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posted by n1 on Monday June 05 2017, @10:15AM   Printer-friendly
from the git-gud dept.

The Open Source Survey asked a broad array of questions. One that caught my eye was about problems people encounter when working with, or contributing to, open source projects. An incredible 93 percent of people reported being frustrated with “incomplete or confusing documentation”.

That’s hardly a surprise. There are a lot of projects on Github with the sparsest of descriptions, and scant instruction on how to use them. If you aren’t clever enough to figure it out for yourself, tough.

[...] According to the Github Open Source Survey, 60 percent of contributors rarely or never contribute to documentation. And that’s fine.

Documenting software is extremely difficult. People go to university to learn to become technical writers, spending thousands of dollars, and several years of their life. It’s not really reasonable to expect every developer to know how to do it, and do it well.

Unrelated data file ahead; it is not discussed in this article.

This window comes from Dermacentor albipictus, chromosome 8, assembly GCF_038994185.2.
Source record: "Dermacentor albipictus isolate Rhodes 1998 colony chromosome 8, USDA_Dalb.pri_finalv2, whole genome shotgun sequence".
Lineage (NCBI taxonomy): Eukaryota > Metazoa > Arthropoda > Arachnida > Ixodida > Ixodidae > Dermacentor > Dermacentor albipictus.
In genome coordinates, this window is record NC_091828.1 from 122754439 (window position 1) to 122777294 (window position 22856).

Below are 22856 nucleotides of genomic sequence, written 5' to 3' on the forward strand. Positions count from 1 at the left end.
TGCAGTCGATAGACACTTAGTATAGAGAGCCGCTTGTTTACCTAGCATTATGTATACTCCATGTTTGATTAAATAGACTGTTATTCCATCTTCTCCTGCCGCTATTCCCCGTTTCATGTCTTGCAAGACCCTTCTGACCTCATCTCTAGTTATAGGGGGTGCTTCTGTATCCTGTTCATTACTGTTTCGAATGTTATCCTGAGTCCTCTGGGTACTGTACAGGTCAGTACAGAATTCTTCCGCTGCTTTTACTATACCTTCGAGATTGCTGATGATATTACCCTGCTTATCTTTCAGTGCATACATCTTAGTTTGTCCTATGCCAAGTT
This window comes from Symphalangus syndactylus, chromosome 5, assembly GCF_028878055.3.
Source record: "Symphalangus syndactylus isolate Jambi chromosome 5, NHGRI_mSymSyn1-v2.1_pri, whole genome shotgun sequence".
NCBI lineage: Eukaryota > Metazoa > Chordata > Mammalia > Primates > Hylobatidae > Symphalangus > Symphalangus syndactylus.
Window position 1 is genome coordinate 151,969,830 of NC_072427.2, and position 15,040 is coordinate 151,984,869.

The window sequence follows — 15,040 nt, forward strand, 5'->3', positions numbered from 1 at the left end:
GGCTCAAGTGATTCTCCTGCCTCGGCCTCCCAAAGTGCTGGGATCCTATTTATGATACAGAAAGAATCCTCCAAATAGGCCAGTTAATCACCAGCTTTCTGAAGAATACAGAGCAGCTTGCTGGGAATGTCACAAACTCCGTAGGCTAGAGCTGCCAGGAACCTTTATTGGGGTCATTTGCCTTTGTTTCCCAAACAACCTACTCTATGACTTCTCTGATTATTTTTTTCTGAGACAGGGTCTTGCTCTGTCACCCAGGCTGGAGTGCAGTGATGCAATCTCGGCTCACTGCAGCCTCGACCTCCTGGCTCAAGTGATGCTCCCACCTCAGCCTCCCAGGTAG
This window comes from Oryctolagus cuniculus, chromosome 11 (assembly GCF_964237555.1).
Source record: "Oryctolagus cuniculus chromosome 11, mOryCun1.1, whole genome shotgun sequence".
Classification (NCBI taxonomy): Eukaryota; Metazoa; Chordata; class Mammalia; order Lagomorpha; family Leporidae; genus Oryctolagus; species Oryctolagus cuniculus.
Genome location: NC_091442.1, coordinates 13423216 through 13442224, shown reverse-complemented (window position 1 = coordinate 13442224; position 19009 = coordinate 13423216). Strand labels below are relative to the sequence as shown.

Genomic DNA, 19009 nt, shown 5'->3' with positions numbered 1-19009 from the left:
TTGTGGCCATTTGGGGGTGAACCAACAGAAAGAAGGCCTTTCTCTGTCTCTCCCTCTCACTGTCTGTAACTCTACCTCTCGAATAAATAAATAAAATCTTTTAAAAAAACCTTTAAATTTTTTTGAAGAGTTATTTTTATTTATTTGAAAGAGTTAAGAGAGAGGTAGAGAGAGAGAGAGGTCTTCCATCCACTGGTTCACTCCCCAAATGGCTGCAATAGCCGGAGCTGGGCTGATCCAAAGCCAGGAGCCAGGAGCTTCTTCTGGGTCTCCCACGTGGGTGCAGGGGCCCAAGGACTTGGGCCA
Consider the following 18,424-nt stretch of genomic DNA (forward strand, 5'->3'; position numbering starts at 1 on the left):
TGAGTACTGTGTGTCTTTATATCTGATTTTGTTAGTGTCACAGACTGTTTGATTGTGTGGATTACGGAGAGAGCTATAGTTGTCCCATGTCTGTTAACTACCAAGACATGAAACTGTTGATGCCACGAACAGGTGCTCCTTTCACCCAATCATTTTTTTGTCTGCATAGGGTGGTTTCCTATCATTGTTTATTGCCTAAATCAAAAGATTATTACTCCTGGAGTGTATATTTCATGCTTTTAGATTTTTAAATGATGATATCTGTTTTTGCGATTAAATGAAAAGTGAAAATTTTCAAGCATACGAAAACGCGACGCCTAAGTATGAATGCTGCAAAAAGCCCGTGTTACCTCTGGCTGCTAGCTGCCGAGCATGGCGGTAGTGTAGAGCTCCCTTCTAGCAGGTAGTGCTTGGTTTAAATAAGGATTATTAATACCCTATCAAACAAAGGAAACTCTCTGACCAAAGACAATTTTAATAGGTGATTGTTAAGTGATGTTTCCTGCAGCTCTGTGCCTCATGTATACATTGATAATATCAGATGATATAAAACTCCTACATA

2017 Open Source Survey

-- submitted from IRC


Original Submission

 
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  • (Score: 0) by Anonymous Coward on Tuesday June 06 2017, @01:36AM (1 child)

    by Anonymous Coward on Tuesday June 06 2017, @01:36AM (#521103)

    Go onto any Windows computer and press F1 at almost any time. That's their documentation. And that's what comes of following standards. Luckily must programs have yet to crap all over Window's old shortcut standards even if they did abandon everything else. Sadly many companies are turning those documents into online sites, so you can't access help when offline or when their site is being updated, but at least the shortcut key hasn't changed.

    Not all documentation is JavaDocs.

  • (Score: 0) by Anonymous Coward on Tuesday June 06 2017, @09:23AM

    by Anonymous Coward on Tuesday June 06 2017, @09:23AM (#521237)

    Go onto any Windows computer and press F1 at almost any time. That's their documentation.

    For most Microsoft software it sucks. It used to be that hitting F1 would take you to the specific paragraph that explained whatever window you are currently in. Nowadays, if you're lucky, you'll get the main index.

    If you are not lucky, you'll get something called "navigating help".

    Visual Studio is the exception. Pressing F1 on any system class, property of method 98% of the time goes straight to the MSDN page for that class/property/method. And most of them actually do explain what it does, though some unfortunately only contains the same words that were combined to give the class/property/method name.